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The BBC Cheese Nightmare

by Tony Bowling on April 17, 2012

I have just looked at an article on the BBC web site entitled “Does cheese give you nightmares?” The article then discusses the pros and cons of this and like most such articles does not come to any useful conclusion.

This is the article’s actual conclusion:

“So, incomplete as the evidence is, there is no solid proof that eating cheese at night causes nightmares. What we can say with more certainty is that if you eat immediately before going to bed, or have over-eaten, then indigestion might give you a restless night.”

It is not only inconclusive but throws some random statement about eating late causing a restless night. The writer knows this because it was tested on 50 people, a 100 people? No! No such test or survey was carry out. It is just given as a datum you are supposed to accept. I wonder where it came from?

 Who Knows What Causes Nightmares?

Now, I know exactly what gives you nightmares and exactly how to correct the problem! What? How can this be?

How come I know this when some professional writer on the BBC web site, which goes to millions, does not know this? How can it be that I am so wise and learned when I didn’t even do that well at school?

The answer, in part, is that I look for actual information that is supported by evidence. For example it you read one of Adelle Davis‘s books on nutrition she gives a LOT of proof for each statement. In her book Let’s Get Well she has 59 pages at the back of the book of medical references. Just line after line of references for 59 pages. That lady knew how to research. She would never accept some statement like “cheese is not good for you” without knowing exactly how and where that conclusion came from and, probably most importantly, that it made sense along side other datums already proven.  And neither do I, having studied these books and other material.

Once you start using and experiencing these proven datums in the area of nutrition it becomes easier and easier to see when someone else is giving you opinion, or hearsay, or is biased or is doing it just for financial gain, or is simply just careless about the subject. There are many reasons why incorrect nutritional information gets forwarded. Most start off with “My Aunt Mabel used mustard and that seemed to work”.

 Mustard and Leg Cramps

In fact just yesterday I was talking with a wonderfully spirited senior lady – she was as sharp as a tack! We were talking about leg cramps and I was saying I get them but that I always fix the problem by taking salt (which of course is not what most of the medicos will tell you – they will tell you that everyone ingests too much salt because of course they have checked what EVERYONE eats!). And I know salt works because within minutes of taking salt my severe leg cramps are gone and then my wife chastises me for not taking the salt beforehand! So this wonderful lady tells me that she gets leg cramps too and she cures it with mustard! So as soon as I get home I get out the mustard bottle to see what is in it: For a teaspoon worth it is mostly zero everything: zero calories, zero protein, zero carbs, zero fat but there is 55 mgs of salt. In fact salt is the only thing that is not zero on the brand of mustard I pulled out of my fridge. So this lady’s mustard cure stands up to the test for me because I had already established that salt helps with my kind of leg cramps. I simply had to find out how and why her mustard cure worked.

The Cause and cure for Nightmares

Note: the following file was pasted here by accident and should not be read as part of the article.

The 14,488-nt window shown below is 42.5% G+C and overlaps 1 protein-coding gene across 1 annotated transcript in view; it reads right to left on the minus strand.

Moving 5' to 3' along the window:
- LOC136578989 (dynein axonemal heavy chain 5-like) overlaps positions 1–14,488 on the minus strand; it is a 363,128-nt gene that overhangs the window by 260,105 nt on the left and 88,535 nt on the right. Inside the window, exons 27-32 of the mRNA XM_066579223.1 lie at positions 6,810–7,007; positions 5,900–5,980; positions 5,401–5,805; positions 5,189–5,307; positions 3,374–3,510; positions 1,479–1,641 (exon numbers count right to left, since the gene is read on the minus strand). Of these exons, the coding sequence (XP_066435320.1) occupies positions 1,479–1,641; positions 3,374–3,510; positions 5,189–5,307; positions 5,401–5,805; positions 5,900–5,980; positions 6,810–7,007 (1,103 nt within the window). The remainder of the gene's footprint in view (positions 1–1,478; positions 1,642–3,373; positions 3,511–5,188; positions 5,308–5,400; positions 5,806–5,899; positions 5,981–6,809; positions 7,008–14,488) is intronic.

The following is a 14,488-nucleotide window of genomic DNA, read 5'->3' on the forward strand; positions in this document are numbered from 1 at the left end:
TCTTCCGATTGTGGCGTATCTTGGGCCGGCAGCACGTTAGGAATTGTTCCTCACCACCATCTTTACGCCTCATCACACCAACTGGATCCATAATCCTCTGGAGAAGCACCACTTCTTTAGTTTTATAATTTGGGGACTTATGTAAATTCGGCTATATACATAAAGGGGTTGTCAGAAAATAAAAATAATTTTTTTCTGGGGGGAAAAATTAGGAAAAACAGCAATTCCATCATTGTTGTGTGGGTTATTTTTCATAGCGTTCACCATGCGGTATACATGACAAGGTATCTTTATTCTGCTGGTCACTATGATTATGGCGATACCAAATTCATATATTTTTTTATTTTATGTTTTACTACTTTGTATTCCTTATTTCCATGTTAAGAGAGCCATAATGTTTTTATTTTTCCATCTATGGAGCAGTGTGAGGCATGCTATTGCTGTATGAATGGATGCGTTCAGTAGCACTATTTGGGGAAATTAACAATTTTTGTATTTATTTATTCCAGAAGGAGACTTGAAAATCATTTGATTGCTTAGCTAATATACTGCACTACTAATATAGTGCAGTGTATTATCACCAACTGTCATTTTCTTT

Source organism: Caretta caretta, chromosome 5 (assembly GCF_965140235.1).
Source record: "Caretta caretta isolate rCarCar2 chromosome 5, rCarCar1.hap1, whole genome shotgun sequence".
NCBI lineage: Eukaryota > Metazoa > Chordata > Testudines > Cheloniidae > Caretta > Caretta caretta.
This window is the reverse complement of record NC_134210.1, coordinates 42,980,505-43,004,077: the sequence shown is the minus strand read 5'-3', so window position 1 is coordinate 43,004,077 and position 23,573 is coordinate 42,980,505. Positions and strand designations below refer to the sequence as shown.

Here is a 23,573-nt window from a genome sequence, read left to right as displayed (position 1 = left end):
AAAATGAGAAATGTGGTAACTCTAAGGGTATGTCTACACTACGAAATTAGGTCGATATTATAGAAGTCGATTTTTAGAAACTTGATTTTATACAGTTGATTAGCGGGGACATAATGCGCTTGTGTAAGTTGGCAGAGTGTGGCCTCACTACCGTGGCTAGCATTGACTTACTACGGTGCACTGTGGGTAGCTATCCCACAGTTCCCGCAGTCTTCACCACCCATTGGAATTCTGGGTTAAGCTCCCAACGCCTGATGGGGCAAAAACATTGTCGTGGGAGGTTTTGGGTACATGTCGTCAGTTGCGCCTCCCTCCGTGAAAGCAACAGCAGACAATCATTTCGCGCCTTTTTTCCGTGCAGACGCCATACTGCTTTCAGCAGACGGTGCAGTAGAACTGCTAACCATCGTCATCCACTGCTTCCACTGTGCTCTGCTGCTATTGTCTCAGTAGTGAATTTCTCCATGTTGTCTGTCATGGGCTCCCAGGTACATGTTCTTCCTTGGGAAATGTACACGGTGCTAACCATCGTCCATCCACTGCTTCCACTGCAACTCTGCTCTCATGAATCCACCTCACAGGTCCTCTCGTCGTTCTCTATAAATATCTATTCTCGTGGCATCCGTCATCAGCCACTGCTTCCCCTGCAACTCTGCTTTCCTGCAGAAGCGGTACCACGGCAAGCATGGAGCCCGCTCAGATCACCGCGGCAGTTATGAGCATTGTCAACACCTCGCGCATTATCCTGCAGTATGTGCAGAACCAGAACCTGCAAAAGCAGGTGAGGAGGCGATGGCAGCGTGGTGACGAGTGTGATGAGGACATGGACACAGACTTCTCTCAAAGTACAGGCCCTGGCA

Now going back to the cause and cure of nightmares: Here is the answer. They are fixed by vitamin B1. Yes, the B vitamin called thiamine or B1. It is just one of the B-complex vitamins. And how do nightmares come about in the first place? Any activity that tends to burn (use up) a body’s B1 supply. It is VERY simple and very logical and best of all it works so well and easily that it is very provable.

Coffee burns B1 and a night of heavy drinking burns up a lot of B1. Antibiotics use a lot of B1. Taking a lot of OTHER vitamins without taking B1 causes a B1 deficiency. There are probably many other ways people used up their body’s supply of B1. So the simplicity of this is if you have nightmares know that you are low on B1 and take some B1 and you will no longer have nightmares until of course your B1 levels drop again for whatever reason. B1 is of course in some foods but apparently not always enough to compensate for some nights of heavy drinking, etc.

You can run the test for yourself. If you get a nightmare look over what you did that day: Drank a lot of coffee or took a certain medication, had a really stressful day at work, etc. Just realize it is simply an indicator that you are low of B1 and take some. Don’t stop taking your meds but realize the meds happen to be burning B1 in addition to what you are taking them for, so just supplement your diet with some B1.

I have observed this working 100s of time with myself, family, friends and others. I do not think I have ever heard of it not working. It dovetails with all of the Adelle Davis‘s research and her use of others’ research. Her book Let’s Get Well documents many ways the body gets low of B1 including some I mentioned above.


The Correct Conclusion

Now going back to the BBC article “Does Cheese give you Nightmares”. This would be a correct conclusion:

If cheese in some way reduced a body’s B1 levels (like caffeine and alcohol does) then it could cause nightmares but even if it did that problem is easily fixed by food containing B1 or B1 supplements.

Note: That you are not going to have nightmares just because you have an alcoholic beverage (it could happen but not likely) but if you drink a lot or heavily drink one night or any other B1 burning activity you may lower your B1 level to a point where you do have them.


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